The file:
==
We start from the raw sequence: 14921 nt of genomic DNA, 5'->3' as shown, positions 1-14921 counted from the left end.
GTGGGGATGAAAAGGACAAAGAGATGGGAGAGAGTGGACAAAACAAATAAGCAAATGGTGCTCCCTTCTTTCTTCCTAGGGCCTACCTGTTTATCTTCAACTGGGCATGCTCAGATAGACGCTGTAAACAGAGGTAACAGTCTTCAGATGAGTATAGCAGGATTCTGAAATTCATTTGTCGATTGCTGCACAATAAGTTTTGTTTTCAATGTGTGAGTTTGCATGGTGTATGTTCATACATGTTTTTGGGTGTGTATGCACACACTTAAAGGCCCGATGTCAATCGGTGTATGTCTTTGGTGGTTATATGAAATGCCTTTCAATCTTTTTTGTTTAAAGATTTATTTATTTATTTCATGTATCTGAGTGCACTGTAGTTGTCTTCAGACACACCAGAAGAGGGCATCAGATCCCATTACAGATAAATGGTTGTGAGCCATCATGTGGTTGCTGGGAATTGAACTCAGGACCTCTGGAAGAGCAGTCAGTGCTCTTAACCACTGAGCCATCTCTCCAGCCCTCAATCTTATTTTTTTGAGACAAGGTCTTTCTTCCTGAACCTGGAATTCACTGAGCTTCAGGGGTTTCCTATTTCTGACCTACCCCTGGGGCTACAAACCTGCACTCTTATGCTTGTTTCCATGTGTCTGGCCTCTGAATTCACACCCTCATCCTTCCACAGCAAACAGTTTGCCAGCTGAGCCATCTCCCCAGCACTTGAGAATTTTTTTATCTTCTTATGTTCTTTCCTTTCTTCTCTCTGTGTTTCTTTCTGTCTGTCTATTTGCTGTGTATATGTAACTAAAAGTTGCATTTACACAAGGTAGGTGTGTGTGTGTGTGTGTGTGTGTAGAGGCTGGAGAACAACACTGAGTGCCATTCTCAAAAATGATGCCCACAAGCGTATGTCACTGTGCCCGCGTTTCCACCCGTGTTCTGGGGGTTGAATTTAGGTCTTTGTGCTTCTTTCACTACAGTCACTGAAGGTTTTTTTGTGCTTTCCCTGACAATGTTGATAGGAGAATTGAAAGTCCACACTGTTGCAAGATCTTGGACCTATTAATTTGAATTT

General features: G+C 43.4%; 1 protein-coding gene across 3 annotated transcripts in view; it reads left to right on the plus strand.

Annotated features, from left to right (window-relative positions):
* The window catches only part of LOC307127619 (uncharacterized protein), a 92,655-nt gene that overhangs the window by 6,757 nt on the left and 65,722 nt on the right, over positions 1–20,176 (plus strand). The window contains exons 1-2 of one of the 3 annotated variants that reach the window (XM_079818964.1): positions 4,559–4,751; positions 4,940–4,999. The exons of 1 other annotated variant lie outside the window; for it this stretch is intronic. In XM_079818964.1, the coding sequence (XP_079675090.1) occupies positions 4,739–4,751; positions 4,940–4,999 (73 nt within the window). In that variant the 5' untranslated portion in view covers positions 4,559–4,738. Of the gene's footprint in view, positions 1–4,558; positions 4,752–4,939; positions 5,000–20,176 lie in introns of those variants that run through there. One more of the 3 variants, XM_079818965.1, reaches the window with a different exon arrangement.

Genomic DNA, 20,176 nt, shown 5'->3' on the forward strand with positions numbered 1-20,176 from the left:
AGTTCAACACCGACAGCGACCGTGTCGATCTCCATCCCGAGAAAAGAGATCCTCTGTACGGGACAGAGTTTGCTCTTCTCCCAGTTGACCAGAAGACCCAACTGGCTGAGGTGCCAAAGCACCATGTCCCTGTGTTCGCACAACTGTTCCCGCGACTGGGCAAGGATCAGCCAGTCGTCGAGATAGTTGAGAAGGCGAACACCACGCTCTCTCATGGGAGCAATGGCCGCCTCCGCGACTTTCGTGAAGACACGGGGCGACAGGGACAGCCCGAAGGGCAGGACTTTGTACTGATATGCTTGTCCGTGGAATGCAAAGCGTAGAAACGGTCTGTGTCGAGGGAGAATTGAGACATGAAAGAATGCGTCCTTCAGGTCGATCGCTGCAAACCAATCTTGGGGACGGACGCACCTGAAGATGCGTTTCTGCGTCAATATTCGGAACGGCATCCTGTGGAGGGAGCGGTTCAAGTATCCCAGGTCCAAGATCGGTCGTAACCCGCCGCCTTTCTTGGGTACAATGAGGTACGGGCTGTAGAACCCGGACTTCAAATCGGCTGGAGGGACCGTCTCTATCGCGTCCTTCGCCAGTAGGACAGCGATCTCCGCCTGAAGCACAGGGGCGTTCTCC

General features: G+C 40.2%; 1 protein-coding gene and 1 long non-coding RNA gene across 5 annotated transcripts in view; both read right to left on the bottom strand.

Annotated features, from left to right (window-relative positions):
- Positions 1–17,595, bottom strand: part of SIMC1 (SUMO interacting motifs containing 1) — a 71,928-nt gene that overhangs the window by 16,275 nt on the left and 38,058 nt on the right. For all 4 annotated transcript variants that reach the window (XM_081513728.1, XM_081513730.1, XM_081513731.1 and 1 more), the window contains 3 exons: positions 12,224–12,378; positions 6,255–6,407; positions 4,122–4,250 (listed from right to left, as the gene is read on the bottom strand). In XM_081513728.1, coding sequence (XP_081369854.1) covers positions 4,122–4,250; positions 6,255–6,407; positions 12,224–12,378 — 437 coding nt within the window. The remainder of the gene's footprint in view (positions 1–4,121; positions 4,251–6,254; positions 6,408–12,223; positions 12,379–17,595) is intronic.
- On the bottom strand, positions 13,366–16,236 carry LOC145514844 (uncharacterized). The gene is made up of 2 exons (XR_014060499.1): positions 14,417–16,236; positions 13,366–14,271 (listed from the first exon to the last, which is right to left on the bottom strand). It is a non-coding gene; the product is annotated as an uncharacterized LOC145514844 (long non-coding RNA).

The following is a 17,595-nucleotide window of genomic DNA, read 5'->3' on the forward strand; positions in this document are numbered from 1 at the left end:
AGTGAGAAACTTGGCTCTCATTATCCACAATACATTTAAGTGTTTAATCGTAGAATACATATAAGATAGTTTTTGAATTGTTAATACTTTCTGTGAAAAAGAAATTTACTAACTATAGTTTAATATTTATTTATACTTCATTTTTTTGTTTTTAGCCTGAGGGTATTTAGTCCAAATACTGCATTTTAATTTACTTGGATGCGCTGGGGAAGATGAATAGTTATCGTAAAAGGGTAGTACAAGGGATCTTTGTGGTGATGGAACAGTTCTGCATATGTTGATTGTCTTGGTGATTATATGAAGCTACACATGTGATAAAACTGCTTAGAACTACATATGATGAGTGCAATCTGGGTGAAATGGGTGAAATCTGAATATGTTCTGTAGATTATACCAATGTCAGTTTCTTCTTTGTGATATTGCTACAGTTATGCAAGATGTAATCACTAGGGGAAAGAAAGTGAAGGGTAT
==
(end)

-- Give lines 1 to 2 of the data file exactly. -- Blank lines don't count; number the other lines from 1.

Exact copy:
We start from the raw sequence: 14921 nt of genomic DNA, 5'->3' as shown, positions 1-14921 counted from the left end.
GTGGGGATGAAAAGGACAAAGAGATGGGAGAGAGTGGACAAAACAAATAAGCAAATGGTGCTCCCTTCTTTCTTCCTAGGGCCTACCTGTTTATCTTCAACTGGGCATGCTCAGATAGACGCTGTAAACAGAGGTAACAGTCTTCAGATGAGTATAGCAGGATTCTGAAATTCATTTGTCGATTGCTGCACAATAAGTTTTGTTTTCAATGTGTGAGTTTGCATGGTGTATGTTCATACATGTTTTTGGGTGTGTATGCACACACTTAAAGGCCCGATGTCAATCGGTGTATGTCTTTGGTGGTTATATGAAATGCCTTTCAATCTTTTTTGTTTAAAGATTTATTTATTTATTTCATGTATCTGAGTGCACTGTAGTTGTCTTCAGACACACCAGAAGAGGGCATCAGATCCCATTACAGATAAATGGTTGTGAGCCATCATGTGGTTGCTGGGAATTGAACTCAGGACCTCTGGAAGAGCAGTCAGTGCTCTTAACCACTGAGCCATCTCTCCAGCCCTCAATCTTATTTTTTTGAGACAAGGTCTTTCTTCCTGAACCTGGAATTCACTGAGCTTCAGGGGTTTCCTATTTCTGACCTACCCCTGGGGCTACAAACCTGCACTCTTATGCTTGTTTCCATGTGTCTGGCCTCTGAATTCACACCCTCATCCTTCCACAGCAAACAGTTTGCCAGCTGAGCCATCTCCCCAGCACTTGAGAATTTTTTTATCTTCTTATGTTCTTTCCTTTCTTCTCTCTGTGTTTCTTTCTGTCTGTCTATTTGCTGTGTATATGTAACTAAAAGTTGCATTTACACAAGGTAGGTGTGTGTGTGTGTGTGTGTGTGTAGAGGCTGGAGAACAACACTGAGTGCCATTCTCAAAAATGATGCCCACAAGCGTATGTCACTGTGCCCGCGTTTCCACCCGTGTTCTGGGGGTTGAATTTAGGTCTTTGTGCTTCTTTCACTACAGTCACTGAAGGTTTTTTTGTGCTTTCCCTGACAATGTTGATAGGAGAATTGAAAGTCCACACTGTTGCAAGATCTTGGACCTATTAATTTGAATTT